OpenStack wants Airship 1.0 to take flight and move devs up to the cloud without tears
Automated cloud provisioning joins the mile-high club
The OpenStack Foundation took advantage of its Denver shindig to emit version 1.0 of Airship, a collection of open source tools aimed at simplifying building cloud systems.
The Airship project was slipped into the OpenStack big bag o'toys in 2018, with the initial code contributed by AT&T, South Korea Telecom (SKT) and Intel.
Its main objective is to make cloud provisioning declarative rather than having administrators fiddle with dozens of individual components, with all the configuration and lifecycle management pain that entails.
This, of course, means YAML all round, with everything, including network configuration and bare metal hosts through to helm charts, going into the document. Airship then implements the configuration, bringing up the necessary infrastructure.
The theory is that one workflow can serve for all aspects of lifecycle management, with few differences between interacting with a new deployment versus updating an existing one.
Of course, it wouldn’t be OpenStack without there being a good few sub projects to make the magic happen, and Airship is no exception. It also makes use of several other open source projects, some from OpenStack and some not. The list includes OpenStack-Helm to get OpenStack and its services on Kubernetes, as well as the orchestration tech itself and the likes of OpenStack’s own Ironic in order to provision at bare metal level.
Airship's own sub-projects (replete with groan-inducing names) include the documentation project "Treasure Map", the Python REST orchestrator "Drydock", "Deckhand" a storage service for those YAML configuration documents and the wonderfully named "Pegleg" - an aggregator that provides early linting and validations via Deckhand for documents that can be consumed by Airship.
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The jaunty nautical theme continues with "Armada", a tool for managing multiple Helm charts, "Promenade" for bootstrapping a resilient Docker and Kubernetes cluster, "Berth" as a minimal VM for Kubernetes and so on.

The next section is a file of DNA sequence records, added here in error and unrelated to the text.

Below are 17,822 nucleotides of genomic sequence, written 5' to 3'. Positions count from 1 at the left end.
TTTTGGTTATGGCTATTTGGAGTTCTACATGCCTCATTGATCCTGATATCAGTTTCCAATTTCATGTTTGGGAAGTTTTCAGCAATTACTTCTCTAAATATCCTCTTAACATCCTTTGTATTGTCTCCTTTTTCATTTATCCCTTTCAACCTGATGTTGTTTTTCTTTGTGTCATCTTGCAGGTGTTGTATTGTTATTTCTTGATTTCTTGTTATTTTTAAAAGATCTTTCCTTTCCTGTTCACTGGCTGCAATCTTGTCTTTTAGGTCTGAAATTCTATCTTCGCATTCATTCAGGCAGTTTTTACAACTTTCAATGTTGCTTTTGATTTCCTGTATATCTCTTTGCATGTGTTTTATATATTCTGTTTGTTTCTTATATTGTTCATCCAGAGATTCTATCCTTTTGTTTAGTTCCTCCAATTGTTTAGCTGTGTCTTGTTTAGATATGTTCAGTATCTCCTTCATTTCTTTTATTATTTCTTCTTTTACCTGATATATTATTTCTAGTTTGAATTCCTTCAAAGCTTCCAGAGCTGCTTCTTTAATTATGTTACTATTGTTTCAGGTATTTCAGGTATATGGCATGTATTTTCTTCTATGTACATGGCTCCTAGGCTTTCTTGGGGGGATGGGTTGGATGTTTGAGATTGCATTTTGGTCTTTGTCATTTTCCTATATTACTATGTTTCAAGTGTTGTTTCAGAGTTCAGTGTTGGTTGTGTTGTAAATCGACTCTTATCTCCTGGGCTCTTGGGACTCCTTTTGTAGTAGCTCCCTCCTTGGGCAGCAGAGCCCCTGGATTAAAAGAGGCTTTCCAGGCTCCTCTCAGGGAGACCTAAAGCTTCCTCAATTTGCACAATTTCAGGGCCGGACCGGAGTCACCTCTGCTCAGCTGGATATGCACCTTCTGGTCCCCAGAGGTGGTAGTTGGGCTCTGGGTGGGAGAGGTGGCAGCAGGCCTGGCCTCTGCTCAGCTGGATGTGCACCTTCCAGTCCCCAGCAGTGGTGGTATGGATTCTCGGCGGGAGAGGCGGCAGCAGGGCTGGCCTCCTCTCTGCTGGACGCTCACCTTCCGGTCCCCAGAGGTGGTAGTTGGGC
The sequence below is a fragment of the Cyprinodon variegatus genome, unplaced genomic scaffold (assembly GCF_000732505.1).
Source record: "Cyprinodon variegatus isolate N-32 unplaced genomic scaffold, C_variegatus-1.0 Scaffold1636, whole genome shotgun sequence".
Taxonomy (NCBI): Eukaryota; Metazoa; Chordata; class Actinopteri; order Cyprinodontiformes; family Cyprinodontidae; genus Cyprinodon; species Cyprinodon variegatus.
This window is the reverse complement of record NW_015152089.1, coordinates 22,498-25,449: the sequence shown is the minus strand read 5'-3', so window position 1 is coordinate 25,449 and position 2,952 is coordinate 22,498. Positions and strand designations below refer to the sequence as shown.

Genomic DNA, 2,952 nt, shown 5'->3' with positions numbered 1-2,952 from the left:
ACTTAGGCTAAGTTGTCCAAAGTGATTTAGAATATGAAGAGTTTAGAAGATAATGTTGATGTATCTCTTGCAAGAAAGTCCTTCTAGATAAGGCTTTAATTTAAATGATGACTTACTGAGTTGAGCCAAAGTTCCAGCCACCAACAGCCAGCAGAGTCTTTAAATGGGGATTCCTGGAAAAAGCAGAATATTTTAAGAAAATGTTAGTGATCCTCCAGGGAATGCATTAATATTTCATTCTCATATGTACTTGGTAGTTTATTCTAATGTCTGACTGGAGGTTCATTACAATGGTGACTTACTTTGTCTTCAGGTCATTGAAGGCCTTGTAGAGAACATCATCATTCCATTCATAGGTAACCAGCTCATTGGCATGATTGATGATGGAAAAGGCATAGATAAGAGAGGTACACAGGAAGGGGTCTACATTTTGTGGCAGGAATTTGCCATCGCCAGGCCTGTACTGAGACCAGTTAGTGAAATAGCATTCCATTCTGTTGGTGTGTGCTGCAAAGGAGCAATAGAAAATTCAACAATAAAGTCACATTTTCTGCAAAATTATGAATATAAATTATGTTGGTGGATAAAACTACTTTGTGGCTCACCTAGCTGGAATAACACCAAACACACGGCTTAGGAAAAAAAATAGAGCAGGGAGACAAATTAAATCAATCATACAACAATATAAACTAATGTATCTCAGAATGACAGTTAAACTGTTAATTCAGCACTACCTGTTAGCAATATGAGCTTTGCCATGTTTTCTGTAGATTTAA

A release candidate of Airship version 1.0 made an appearance in November 2018 and the likes of AT&T and SKT already have the system in production, with the former using the tech as part of its 5G roll-out. The brave were also invited to kick the tyres in the form of "Airship in a Bottle", which lead to today's release.
The Airship community has grown over the last year, with 137 contributors from 17 companies across the world, OpenStack said. One of those contributors is SUSE, who is using the technology for lifecycle management and plans to make it part of a technical preview of a containerised OpenStack, due in the summer.
Matthew Johns, product and solutions marketing manager for SUSE, explained that the goal of the project was "to make it easier for enterprises to deliver highly available OpenStack environments".
While the Airship gang points to a range of applications for the tech, using it to manage the notoriously tricky to deploy and maintain OpenStack IaaS platform by simply tinkering with a YAML file certainly has appeal. ®